As we saw last March, when one gets canceled, it sets off a giant chain reaction and you see a lot of cancellations, We're not seeing that so far. The delta surge is pretty big. In a lot of places, including where I am, it's bigger than the peak was in January. But you're not seeing the cancellations, you're seeing people eager to go, they're taking more precautions, you're hearing a lot of talk about vaccination requirements. I won't be surprised if at that November conference I have to show my vaccine card, for example. That wouldn't surprise me in the least. But you're not hearing any talk of cancellations, which is why Ryman is still trading near its pandemic high and not the teens like it was last March when the shutdowns first happened. That was a real no-brainer, by the way. The CEO even was buying shares hand-over-fist at that point. But cash flow turned positive in June, first time since February. It's looking good and that's before group business is really picking up, so I don't know. Have you been in the Gaylord since it reopened up there?

Woollard: No, I need to go over there. But I have noticed that traffic in National Harbor in general that whole area where there's the Capital Wheel and things like that, it's gone crazy. You could walk over there during the pandemic and there was hardly anybody around. Now, parking lots are full, everyone is back there. I think the interesting thing with Ryman, and they talked about this not on this earnings call as much, but on the previous earnings call, was about that leisure travel thing about more and more people going there and also the idea that remote workers may become mini-conferences that a lot of companies that are spreading out having virtual remote-first locations are going to then bring everybody to a resort for a few days for that in-person connection that really is important and that ends up actually becoming a perk for workers that are remote.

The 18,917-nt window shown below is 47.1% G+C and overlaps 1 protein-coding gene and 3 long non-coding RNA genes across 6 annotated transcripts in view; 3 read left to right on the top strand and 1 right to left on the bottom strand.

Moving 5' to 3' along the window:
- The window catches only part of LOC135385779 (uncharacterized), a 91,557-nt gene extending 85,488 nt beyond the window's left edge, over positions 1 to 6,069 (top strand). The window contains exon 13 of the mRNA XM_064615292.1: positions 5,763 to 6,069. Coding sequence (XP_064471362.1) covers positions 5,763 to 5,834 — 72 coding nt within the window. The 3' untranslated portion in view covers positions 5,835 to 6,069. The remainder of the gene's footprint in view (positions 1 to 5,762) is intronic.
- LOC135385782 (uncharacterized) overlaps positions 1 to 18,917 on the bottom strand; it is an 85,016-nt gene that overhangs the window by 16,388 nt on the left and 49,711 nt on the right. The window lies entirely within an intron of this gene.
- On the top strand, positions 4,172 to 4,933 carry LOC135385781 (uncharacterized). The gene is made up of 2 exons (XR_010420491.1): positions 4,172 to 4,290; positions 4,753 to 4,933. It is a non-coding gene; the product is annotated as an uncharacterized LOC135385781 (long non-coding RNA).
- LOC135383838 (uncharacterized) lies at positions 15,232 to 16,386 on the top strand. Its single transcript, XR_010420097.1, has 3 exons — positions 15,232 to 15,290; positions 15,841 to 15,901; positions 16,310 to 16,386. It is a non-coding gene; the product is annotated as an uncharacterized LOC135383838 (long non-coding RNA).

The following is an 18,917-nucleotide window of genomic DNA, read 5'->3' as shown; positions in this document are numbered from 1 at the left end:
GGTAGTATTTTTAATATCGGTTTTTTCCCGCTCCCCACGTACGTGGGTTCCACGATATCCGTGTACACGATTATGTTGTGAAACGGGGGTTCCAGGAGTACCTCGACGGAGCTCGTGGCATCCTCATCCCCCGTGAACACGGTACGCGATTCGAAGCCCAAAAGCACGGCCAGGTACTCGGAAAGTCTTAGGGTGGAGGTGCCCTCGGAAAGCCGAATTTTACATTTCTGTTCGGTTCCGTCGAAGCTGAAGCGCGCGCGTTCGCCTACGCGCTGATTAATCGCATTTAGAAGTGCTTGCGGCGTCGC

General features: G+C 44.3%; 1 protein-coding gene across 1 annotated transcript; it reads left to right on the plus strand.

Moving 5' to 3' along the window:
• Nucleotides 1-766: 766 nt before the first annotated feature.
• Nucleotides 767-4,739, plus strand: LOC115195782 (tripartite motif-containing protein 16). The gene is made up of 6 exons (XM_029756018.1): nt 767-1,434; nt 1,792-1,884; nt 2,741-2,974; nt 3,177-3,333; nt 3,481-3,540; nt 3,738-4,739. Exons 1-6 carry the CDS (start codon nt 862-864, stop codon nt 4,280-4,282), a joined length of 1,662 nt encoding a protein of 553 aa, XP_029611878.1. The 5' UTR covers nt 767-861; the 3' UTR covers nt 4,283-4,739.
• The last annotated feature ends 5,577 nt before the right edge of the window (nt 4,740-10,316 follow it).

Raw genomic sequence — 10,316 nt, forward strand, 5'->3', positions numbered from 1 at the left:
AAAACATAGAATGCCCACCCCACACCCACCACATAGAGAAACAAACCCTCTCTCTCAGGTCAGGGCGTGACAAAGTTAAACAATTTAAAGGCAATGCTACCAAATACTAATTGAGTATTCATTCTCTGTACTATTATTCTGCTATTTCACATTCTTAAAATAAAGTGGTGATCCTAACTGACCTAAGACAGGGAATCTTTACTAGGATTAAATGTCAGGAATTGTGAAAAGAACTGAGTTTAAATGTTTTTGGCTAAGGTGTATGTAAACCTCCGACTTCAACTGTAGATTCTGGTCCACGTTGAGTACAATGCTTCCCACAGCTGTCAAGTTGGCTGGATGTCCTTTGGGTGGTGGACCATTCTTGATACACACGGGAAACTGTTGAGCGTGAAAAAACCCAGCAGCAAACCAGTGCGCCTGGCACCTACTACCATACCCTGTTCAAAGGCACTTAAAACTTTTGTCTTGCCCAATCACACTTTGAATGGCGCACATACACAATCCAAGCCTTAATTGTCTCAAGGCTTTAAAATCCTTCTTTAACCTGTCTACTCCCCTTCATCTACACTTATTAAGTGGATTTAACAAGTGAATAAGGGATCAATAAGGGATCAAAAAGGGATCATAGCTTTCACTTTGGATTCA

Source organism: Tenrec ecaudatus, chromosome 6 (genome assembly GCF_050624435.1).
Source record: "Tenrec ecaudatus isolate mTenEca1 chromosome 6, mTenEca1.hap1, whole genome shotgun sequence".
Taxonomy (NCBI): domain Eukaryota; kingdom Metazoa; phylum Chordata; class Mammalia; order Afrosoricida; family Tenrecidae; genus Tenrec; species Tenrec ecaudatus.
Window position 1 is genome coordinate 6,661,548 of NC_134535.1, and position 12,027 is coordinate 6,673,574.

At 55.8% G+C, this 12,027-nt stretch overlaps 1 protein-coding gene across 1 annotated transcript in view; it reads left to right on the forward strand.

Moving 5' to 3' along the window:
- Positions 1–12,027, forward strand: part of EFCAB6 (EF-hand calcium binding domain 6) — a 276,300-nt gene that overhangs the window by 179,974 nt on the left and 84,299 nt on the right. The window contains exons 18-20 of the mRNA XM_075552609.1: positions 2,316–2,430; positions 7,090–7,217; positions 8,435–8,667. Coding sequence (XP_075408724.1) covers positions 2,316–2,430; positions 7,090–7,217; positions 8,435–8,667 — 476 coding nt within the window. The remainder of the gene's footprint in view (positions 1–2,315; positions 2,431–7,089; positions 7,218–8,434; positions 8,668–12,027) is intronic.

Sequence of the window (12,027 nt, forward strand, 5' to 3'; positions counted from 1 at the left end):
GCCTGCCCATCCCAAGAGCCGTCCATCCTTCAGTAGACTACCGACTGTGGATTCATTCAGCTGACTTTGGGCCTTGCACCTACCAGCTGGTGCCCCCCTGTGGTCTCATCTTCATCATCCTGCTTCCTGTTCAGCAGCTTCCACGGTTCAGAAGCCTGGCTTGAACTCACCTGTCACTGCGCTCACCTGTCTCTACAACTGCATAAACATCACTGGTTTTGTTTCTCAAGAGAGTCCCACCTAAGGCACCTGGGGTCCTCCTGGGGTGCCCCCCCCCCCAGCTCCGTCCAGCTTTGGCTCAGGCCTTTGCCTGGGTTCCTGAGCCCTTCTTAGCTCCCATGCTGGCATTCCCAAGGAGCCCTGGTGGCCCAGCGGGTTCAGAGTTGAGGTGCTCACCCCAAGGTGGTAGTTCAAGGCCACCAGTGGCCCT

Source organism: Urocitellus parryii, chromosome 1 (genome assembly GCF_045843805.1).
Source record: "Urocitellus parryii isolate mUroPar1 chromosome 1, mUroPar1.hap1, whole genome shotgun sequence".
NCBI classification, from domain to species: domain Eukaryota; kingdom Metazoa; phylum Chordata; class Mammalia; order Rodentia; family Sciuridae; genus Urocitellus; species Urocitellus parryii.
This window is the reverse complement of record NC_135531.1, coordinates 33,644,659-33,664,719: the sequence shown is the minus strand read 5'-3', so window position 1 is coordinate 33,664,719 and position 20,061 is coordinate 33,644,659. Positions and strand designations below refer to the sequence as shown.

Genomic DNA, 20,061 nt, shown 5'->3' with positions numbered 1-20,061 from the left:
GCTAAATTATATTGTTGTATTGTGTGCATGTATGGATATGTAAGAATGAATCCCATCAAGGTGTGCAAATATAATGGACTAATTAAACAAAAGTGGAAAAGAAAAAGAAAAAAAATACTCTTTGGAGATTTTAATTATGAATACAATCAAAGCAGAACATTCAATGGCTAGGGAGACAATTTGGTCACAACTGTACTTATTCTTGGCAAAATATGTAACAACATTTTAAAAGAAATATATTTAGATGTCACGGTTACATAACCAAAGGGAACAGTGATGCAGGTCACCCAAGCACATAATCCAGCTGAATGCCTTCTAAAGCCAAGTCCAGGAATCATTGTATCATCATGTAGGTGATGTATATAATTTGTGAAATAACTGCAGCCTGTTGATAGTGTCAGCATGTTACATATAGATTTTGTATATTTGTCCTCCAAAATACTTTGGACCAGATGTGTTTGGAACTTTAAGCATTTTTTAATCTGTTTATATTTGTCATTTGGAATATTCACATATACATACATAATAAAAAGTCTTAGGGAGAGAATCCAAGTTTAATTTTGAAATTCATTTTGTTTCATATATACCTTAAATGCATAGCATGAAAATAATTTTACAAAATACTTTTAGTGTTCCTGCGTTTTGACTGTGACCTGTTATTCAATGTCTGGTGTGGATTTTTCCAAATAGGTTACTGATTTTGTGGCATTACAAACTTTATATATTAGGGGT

Frankel: Yeah, I think this could be a long-term positive for the business, and you're seeing the company double down on the in-person thing. They acquired the remaining stake in their Denver property, Gaylord Rockies, which has a lot of developable land is the key takeaway from that acquisition. It gives them the power to do what they want with it now rather than having to go with partners and stuff like that. They expanded the Gaylord Palms, that's the one near Disney. That 50% occupancy includes the expanded rooms. That one has been doing really well once conferences and conventions come back and that hotel's already more than half full of leisure travelers now. They didn't use to have to compete with leisure travelers. It was group business with maybe a few people staying there for leisure purposes. The Gaylord National Harbor, everyone who's staying there is there for some event for the most part. The holiday event they have the big Christmas village downstairs, people stay there for that. People don't go there just because they're visiting family in Maryland, it's really they're going there to be with a group. Now that they've successfully pivoted a lot of their hotels with the exception of National Harbor because it wasn't open. Now that they've pivoted most of their hotels to leisure travel somewhat, now that's going to be competing with their existing group business, which bookings are just as strong as pretty much as they were before the pandemic. That's going to give them some serious pricing power.